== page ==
When Boston Globe editor Brian McGrory recently trumpeted the coming reinvention of the local broadsheet (Hey! We can use John Henry’s garage!), the hardreading staff never imagined it would involve flip-flopping between formats for the paper’s Saturday edition.

A little over a year ago, the Globe introduced a new look on Saturdays, which we immediately labeled WSJr.

The Boston Globe unveiled a new look this morning, one that appears very much like a knockoff of the Weekend Wall Street Journal. (Sorry, no WSJ e-paper, so you’ll have to spring for one yourself, or – god forbid – take our word for it.) [Update: The Journal actually does have an e-paper now, praise God.]

Brave New Globe, Page One:

 

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And we noted this editor’s note from McGrory.

 

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So Metro, Nation, World, Business, and Opinion were all smushed together in the A section, while the new Good Life section was pure Wall Street Journalism.

But . . .

Yesterday, for reasons that went unexplained, the Globe reverted to its former format, with this Page One.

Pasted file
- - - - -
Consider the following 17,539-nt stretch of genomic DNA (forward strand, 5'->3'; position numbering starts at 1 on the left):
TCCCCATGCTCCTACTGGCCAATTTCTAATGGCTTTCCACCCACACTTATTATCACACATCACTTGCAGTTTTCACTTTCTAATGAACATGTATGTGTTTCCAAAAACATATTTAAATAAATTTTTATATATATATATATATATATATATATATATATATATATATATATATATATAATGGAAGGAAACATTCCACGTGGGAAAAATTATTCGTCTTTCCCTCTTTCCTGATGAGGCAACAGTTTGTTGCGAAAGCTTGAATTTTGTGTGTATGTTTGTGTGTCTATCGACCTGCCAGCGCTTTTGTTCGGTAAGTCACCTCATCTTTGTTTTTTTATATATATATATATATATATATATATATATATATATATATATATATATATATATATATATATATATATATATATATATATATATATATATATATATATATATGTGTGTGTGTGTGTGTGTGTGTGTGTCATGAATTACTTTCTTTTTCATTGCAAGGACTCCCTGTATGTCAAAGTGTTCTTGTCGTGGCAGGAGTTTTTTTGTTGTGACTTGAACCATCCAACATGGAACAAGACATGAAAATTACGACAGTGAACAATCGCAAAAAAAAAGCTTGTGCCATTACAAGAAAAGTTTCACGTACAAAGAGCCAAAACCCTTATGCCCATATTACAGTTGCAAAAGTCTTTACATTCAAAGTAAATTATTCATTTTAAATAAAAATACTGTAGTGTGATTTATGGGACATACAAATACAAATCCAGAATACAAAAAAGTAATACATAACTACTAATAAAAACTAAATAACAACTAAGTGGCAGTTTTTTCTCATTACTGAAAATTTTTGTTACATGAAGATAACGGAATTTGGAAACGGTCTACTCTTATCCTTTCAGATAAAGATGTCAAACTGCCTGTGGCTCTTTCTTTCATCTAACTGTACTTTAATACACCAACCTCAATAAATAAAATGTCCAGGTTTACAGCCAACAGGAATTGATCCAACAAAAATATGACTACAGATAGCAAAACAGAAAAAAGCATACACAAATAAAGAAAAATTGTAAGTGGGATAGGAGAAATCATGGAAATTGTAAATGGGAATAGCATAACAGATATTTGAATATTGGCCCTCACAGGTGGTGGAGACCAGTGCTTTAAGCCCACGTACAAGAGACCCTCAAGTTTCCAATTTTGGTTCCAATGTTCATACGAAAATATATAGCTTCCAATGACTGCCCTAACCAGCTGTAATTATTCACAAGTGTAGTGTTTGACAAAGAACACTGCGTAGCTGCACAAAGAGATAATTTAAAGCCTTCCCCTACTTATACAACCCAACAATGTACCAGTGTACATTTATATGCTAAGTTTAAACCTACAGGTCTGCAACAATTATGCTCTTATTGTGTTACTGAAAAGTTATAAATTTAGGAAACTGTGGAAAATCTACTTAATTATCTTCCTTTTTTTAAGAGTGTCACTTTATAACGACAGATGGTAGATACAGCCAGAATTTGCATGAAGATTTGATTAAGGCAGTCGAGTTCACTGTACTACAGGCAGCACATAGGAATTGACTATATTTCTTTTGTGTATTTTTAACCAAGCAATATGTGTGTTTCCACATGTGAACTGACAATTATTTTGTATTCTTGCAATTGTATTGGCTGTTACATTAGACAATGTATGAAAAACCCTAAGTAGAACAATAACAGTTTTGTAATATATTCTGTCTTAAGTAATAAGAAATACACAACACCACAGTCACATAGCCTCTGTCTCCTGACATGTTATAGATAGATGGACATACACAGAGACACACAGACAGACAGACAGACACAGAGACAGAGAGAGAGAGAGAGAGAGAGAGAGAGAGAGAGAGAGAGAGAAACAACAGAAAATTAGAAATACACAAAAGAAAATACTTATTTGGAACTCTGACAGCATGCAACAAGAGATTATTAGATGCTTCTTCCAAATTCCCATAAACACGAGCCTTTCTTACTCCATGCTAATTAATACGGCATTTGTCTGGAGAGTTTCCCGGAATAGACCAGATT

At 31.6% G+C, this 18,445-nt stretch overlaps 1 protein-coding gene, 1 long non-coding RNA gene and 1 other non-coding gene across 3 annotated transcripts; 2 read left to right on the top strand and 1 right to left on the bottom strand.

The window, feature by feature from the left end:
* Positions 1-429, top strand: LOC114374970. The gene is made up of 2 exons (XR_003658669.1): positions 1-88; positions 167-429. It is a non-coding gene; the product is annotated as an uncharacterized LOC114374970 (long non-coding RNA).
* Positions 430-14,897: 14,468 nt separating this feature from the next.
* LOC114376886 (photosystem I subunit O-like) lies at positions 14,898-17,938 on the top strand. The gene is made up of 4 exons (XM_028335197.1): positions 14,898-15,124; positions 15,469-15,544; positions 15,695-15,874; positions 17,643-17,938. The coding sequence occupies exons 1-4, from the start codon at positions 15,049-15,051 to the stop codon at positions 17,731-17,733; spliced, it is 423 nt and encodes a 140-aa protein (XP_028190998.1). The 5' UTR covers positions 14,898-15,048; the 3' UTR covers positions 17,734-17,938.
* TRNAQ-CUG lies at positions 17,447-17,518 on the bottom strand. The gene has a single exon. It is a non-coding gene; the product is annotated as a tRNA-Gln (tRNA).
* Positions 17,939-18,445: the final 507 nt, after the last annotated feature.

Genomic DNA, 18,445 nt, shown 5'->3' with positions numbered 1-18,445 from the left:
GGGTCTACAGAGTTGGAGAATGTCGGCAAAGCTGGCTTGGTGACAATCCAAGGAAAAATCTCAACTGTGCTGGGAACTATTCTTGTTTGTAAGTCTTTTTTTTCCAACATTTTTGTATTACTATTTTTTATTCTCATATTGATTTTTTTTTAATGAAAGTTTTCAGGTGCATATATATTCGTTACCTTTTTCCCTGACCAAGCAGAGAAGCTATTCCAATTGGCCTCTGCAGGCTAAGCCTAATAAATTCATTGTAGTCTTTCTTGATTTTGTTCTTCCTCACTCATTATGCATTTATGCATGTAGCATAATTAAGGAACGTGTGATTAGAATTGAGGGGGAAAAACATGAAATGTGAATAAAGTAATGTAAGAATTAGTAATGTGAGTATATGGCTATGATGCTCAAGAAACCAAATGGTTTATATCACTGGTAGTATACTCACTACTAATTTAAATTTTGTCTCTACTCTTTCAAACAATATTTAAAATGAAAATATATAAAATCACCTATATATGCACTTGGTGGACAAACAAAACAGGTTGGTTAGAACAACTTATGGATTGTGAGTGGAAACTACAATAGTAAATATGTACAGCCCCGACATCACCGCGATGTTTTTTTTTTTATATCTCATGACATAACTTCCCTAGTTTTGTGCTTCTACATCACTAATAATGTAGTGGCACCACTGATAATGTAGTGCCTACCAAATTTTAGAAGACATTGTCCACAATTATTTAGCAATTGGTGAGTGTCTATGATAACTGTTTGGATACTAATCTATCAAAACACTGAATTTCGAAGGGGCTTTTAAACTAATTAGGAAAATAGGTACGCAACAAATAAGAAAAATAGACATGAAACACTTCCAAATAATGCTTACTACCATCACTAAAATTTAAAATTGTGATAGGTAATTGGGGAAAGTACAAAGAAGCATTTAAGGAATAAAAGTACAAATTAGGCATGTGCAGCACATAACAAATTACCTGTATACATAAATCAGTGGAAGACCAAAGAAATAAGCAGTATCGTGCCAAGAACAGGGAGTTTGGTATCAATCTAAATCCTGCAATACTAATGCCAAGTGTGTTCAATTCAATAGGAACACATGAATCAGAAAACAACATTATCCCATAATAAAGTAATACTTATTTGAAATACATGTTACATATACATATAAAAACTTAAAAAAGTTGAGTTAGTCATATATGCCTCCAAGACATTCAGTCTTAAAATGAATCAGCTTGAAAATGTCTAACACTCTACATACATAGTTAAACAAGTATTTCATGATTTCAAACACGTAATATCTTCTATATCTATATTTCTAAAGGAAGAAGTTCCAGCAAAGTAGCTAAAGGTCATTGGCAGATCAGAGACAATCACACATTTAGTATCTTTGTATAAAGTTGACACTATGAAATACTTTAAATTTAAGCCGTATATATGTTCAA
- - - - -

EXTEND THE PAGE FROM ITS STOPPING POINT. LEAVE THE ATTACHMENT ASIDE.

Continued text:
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And say hello to the old stand-alone Metro section.

 

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So, to recap:

The Boston Globe has a (relatively) new Saturday format.

Except when it doesn’t.

Okay then.


Boston Globe Pinheads Bring Back Zippy!

December 5, 2016

As the hardreading staff painstakingly chronicled, the Boston Globe dropped Bill Griffith’s Zippy the Pinhead comic strip last August. At the time of the Zipectomy, we had this to say about the management at the stately local broadsheet:

 

Boston Globe editor Brian (Hey – let’s reimagine the paper! We can use John Henry’s garage!) McGrory has now become a first-ballot entry into the Comic Strip Hall of Shame.

 

Well, we officially take that back, because Zippy himself is back. McGrory’s media culpa appears on page 2 of today’s Globe.

 

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From our Before ‘n’ After desk, here are Saturday’s comics pages.

 

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And here are today’s.

 

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And the triumphant return of Zippy.

 

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We’d like to think we had something to do with the Globe’s coming to its senses, but we doubt that’s the case. Still, live and let learn, that’s our slogan.


Fraidy Local Tabloid Won’t Cover the Boston Globe

April 10, 2016

What’s with the Boston Herald?

As the hardreading staff noted last month, the Herald resolutely refused to cover the Boston Globe’s Chernobylesque home delivery meltdown earlier this year. The Globe itself labeled it a “delivery debacle,” which we wrote “should be mother’s milk to the thirsty local tabloid but . . . nothing.”